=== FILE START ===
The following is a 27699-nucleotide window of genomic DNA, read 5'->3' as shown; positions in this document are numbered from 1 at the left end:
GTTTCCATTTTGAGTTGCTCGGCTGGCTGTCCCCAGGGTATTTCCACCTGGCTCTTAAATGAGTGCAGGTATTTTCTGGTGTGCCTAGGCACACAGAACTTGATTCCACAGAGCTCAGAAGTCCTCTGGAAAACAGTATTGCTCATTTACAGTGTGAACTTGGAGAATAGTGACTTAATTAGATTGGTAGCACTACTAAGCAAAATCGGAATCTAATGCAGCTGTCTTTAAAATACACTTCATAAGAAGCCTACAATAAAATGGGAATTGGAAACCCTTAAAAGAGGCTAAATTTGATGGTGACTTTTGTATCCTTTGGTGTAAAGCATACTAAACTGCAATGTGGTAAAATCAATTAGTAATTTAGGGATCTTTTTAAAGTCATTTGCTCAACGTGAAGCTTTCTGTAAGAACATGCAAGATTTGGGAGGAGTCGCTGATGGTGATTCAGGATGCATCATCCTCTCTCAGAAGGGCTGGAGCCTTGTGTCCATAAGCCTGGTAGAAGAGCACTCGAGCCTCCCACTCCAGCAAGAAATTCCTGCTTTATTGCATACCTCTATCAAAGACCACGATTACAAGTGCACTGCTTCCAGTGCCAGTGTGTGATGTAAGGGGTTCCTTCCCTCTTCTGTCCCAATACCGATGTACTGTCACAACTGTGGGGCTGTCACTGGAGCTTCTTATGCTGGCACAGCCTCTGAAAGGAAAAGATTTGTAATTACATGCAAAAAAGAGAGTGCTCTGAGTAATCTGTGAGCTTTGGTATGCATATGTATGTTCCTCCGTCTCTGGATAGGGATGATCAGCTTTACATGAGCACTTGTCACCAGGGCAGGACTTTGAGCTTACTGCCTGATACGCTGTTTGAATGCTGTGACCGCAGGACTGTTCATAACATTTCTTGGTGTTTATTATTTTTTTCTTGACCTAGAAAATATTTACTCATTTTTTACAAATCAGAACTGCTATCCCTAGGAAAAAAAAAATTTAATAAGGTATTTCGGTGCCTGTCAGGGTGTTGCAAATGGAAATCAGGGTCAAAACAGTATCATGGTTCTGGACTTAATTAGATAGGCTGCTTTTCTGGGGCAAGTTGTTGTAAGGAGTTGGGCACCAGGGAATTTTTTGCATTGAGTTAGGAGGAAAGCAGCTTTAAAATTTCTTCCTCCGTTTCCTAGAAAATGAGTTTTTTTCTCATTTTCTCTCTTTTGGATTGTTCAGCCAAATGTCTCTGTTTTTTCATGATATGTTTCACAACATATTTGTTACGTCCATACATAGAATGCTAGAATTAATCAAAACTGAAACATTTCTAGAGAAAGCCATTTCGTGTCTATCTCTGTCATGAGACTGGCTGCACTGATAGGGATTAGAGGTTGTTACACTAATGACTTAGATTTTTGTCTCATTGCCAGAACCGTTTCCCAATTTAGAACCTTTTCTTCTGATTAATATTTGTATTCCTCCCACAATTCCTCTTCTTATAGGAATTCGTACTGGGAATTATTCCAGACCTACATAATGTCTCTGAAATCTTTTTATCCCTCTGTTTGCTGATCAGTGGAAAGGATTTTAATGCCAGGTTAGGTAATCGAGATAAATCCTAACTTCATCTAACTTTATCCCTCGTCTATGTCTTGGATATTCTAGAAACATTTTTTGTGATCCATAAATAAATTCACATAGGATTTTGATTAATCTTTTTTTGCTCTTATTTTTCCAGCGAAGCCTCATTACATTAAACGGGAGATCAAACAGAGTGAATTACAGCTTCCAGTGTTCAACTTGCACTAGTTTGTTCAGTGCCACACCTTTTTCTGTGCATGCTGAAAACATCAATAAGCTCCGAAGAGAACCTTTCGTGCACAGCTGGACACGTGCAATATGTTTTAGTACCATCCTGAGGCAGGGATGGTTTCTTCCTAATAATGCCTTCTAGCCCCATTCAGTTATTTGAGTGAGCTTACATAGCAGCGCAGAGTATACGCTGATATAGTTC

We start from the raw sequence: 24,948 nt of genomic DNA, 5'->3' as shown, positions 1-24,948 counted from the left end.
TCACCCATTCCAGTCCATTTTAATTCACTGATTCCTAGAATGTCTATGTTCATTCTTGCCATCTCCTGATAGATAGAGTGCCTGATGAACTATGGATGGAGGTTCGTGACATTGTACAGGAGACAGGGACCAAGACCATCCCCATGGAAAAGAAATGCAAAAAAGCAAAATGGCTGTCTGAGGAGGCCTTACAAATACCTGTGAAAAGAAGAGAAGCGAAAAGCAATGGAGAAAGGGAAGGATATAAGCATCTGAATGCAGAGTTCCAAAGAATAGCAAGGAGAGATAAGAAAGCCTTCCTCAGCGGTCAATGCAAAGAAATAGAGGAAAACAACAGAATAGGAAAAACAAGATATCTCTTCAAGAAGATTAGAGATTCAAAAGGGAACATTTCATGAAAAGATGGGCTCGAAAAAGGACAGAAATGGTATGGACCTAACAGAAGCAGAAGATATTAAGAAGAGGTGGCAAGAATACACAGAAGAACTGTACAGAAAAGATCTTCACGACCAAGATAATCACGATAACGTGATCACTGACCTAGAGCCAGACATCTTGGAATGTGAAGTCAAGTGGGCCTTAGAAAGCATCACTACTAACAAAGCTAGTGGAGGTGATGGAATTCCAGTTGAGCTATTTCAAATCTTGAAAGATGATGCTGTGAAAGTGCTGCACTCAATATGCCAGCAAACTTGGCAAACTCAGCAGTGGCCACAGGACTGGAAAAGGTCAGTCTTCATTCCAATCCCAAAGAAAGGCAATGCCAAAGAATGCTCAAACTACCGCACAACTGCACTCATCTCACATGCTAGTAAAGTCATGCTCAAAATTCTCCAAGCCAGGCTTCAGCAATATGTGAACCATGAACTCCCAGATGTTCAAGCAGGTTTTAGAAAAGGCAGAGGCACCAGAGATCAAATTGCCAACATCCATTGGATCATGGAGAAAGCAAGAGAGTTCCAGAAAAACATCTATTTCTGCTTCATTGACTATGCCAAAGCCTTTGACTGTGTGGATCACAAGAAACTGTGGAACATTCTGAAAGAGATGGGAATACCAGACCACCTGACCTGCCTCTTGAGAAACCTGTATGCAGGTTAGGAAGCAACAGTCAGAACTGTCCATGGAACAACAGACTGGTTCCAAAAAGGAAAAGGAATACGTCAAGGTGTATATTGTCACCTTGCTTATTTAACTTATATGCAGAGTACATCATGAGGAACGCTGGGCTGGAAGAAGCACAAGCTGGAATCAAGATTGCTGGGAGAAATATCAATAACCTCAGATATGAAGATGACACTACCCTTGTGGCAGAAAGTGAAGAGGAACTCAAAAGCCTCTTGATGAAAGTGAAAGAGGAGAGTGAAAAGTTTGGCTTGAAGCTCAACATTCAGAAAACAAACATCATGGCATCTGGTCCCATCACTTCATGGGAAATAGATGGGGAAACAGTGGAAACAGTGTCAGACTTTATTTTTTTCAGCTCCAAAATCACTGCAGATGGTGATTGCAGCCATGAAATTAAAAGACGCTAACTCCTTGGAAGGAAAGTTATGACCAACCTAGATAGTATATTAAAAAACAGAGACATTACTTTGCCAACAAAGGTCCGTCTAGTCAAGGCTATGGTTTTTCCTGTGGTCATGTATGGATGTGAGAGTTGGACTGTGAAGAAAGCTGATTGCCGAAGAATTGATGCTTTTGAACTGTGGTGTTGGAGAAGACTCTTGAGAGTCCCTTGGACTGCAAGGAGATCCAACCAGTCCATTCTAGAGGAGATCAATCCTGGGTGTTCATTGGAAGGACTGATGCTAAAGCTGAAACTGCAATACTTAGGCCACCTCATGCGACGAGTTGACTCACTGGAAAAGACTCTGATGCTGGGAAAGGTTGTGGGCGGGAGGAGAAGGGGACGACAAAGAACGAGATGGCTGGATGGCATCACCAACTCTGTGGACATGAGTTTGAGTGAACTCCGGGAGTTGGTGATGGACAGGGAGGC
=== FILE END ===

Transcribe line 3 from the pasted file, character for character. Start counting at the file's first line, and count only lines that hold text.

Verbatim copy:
We start from the raw sequence: 24,948 nt of genomic DNA, 5'->3' as shown, positions 1-24,948 counted from the left end.